Anton LeykinGeorgia Tech

The main result in this talk concerns a new fast algorithm to solve a minimal problem with many spurious solutions that arises as a relaxation of a geometric optimization problem. The algorithm recovers relative camera pose from points and lines in multiple views. Solvers like this are the backbone of structure-from-motion techniques that estimate 3D structures from 2D image sequences.

Our methodology is general and applicable in areas other than computer vision. The ingredients come from algebra, geometry, numerical methods, and applied statistics. Our fast implementation relies on a homotopy continuation optimized for our setting and a machine-learned neural network.

(This covers joint works with Tim Duff, Ricardo Fabbri, Petr Hruby, Kathlen Kohn, Tomas Pajdla, and others. The talk is suitable for both professors and students.)

### Recurrent solutions and dynamics of turbulent flows

Series
Colloquia
Time
Thursday, September 22, 2022 - 11:00 for 1 hour (actually 50 minutes)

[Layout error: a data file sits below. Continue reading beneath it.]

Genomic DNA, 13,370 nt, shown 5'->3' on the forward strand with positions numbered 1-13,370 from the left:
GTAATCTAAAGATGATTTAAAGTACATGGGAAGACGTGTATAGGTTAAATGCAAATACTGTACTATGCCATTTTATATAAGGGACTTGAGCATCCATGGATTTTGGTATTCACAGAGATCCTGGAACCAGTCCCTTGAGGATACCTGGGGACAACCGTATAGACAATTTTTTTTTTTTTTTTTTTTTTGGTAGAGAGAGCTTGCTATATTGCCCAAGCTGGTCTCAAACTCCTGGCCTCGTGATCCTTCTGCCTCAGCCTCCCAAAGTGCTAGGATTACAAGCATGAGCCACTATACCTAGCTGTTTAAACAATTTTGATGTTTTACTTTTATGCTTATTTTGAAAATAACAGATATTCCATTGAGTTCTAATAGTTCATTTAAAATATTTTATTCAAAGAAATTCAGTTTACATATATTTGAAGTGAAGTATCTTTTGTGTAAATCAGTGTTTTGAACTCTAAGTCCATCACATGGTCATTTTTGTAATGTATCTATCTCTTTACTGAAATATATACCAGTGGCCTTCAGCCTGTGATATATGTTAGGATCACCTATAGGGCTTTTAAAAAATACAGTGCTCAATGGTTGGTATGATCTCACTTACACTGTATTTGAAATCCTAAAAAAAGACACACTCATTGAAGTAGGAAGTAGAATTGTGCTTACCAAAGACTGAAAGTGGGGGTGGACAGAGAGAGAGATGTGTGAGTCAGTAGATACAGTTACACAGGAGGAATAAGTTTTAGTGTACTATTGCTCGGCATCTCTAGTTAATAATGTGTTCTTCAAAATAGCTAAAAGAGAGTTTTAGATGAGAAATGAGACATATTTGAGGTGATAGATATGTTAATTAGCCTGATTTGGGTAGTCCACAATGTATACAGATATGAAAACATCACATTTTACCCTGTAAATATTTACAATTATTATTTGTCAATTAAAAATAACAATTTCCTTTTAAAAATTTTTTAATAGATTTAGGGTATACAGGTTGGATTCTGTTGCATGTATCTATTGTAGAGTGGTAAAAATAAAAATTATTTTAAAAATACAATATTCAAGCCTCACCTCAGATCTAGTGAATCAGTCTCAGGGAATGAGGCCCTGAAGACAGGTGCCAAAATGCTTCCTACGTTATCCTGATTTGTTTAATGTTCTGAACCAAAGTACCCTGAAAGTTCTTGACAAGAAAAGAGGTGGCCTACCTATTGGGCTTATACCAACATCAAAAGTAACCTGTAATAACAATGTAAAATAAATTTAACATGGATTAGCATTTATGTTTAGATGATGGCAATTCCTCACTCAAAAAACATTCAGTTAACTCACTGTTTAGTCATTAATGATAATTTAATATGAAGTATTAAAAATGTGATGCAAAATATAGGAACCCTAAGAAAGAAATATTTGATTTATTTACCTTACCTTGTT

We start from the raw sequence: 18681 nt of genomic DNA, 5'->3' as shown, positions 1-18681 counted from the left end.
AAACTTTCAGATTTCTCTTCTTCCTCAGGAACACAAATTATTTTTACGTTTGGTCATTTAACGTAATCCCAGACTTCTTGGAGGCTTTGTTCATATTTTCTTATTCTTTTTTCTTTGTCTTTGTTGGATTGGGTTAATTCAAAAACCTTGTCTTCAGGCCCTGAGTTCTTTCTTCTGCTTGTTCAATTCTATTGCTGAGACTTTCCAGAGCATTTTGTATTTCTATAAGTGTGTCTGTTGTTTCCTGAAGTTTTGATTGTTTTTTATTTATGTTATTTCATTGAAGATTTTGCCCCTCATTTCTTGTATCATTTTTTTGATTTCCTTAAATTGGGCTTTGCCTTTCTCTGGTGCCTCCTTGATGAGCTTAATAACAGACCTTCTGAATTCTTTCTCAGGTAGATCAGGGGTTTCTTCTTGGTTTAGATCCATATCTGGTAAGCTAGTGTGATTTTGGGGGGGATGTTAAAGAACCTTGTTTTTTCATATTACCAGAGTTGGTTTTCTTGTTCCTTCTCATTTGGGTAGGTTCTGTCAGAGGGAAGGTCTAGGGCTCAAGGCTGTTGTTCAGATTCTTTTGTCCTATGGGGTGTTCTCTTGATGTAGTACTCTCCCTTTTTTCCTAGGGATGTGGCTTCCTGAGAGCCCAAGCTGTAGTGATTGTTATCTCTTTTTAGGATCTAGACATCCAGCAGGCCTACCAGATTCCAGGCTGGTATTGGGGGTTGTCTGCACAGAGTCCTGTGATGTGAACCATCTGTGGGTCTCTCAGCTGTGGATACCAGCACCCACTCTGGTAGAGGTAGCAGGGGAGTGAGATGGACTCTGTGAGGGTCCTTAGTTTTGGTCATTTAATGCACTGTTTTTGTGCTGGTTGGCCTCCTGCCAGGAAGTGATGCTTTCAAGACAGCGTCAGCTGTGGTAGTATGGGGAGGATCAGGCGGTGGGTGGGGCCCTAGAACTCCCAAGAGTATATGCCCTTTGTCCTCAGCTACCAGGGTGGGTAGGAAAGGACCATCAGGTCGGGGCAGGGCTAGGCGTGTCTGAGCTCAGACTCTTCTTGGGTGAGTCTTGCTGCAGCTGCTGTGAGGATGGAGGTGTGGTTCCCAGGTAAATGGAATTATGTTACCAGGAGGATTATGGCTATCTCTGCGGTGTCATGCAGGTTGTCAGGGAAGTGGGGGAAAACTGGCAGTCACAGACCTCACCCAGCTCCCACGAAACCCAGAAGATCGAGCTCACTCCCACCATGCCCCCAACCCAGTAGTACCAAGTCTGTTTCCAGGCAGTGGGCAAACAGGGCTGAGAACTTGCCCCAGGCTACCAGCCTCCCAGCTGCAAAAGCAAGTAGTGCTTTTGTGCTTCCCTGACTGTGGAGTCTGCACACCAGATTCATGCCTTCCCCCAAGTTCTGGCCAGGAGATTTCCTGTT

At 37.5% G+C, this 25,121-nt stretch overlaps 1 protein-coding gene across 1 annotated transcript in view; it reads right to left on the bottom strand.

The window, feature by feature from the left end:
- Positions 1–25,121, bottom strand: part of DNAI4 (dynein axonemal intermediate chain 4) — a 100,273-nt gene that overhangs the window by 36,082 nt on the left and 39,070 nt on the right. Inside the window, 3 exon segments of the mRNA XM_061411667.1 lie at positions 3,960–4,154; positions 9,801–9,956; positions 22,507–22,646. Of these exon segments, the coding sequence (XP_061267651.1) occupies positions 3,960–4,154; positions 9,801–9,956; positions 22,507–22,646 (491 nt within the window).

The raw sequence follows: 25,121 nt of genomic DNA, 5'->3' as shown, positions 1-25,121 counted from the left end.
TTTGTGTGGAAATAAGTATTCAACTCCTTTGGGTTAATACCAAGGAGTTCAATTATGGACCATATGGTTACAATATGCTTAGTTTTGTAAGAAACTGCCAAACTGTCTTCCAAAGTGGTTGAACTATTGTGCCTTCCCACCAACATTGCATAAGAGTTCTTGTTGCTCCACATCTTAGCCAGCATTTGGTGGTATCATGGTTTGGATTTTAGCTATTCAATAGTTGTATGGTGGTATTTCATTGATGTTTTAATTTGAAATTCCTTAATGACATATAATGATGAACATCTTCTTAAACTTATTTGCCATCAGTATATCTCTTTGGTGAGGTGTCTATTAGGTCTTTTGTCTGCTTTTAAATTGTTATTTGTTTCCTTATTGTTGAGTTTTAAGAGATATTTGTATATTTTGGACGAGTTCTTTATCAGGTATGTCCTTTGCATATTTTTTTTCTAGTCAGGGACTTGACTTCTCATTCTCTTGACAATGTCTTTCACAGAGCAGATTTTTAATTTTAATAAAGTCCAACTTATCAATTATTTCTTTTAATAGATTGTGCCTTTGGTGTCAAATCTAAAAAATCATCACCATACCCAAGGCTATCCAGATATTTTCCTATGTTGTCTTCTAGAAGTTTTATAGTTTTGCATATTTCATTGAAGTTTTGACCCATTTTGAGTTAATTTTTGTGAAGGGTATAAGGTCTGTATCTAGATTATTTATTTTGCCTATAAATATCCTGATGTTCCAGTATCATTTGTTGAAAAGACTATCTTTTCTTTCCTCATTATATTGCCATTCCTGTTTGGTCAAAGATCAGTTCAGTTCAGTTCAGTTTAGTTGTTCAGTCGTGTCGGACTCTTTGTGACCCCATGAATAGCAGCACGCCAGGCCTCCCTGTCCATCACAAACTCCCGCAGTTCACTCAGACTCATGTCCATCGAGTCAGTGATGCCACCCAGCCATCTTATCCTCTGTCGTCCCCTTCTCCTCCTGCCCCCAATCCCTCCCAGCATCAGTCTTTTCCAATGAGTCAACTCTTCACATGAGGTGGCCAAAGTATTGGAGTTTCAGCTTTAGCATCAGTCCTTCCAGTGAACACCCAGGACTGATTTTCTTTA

Location
Skiles 006
Speaker
Predrag CvitanovićSchool of Physics, Georgia Tech

In the world of moderate, everyday turbulence of fluids flowing across planes and down pipes, a quiet revolution is taking place. Applied mathematicians can today compute 'exact coherent structures', i.e. numerically precise 3D, fully nonlinear Navier-Stokes solutions: unstable equilibria, traveling waves, and (relative) periodic orbits. Experiments carried out at Georgia Tech today yield measurements as detailed as the numerical simulations; our experimentalists measure 'exact coherent structures' and trace out their unstable manifolds. What emerges is a dynamical systems theory of low-Reynolds turbulence as a walk among sets of weakly unstable invariant solutions.